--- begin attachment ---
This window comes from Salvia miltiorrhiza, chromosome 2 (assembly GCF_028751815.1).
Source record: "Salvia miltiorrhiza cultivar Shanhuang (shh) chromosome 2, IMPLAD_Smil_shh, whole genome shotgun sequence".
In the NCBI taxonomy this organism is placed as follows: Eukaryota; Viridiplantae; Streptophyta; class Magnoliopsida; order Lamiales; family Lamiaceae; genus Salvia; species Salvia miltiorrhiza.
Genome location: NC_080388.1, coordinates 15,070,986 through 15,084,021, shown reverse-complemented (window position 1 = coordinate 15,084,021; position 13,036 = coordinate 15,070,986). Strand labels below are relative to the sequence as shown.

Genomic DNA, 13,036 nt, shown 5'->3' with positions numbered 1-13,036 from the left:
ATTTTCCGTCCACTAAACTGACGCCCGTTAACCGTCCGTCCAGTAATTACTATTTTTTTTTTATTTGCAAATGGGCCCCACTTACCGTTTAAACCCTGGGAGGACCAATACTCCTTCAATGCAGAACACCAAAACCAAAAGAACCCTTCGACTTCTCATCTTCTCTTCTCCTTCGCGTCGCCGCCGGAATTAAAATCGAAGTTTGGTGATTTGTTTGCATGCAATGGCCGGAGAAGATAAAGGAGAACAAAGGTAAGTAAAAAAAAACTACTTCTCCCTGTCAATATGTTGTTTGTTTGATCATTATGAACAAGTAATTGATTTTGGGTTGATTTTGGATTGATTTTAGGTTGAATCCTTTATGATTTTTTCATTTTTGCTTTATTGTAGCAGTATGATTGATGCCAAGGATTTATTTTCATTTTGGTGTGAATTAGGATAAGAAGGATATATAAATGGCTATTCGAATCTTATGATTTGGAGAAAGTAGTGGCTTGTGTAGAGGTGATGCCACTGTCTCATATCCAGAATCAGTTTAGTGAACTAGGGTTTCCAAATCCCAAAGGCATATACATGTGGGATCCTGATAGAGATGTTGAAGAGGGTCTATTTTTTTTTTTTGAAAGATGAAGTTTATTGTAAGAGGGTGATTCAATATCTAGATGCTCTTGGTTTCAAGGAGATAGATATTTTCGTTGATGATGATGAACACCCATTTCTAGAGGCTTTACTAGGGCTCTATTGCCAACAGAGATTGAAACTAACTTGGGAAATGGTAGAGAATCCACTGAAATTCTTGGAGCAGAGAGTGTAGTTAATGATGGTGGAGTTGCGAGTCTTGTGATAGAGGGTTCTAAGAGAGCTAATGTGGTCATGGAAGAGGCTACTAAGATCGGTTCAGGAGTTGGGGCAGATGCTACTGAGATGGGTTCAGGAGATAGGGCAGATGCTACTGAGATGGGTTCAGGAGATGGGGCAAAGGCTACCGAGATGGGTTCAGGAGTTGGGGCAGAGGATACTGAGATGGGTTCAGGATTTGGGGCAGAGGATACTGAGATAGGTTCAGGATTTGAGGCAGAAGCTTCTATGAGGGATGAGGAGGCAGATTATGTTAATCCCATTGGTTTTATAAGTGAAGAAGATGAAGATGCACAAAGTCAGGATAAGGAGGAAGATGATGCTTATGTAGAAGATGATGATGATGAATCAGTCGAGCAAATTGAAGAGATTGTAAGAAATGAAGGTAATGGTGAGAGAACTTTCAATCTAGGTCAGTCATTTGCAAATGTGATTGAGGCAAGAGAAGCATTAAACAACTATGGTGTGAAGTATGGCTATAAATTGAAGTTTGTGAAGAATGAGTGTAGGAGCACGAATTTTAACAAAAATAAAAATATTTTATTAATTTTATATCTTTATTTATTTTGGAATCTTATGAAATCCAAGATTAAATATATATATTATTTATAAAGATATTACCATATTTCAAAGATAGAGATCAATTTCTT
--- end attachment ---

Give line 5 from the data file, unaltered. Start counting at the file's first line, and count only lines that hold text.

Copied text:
Genomic DNA, 13,036 nt, shown 5'->3' with positions numbered 1-13,036 from the left: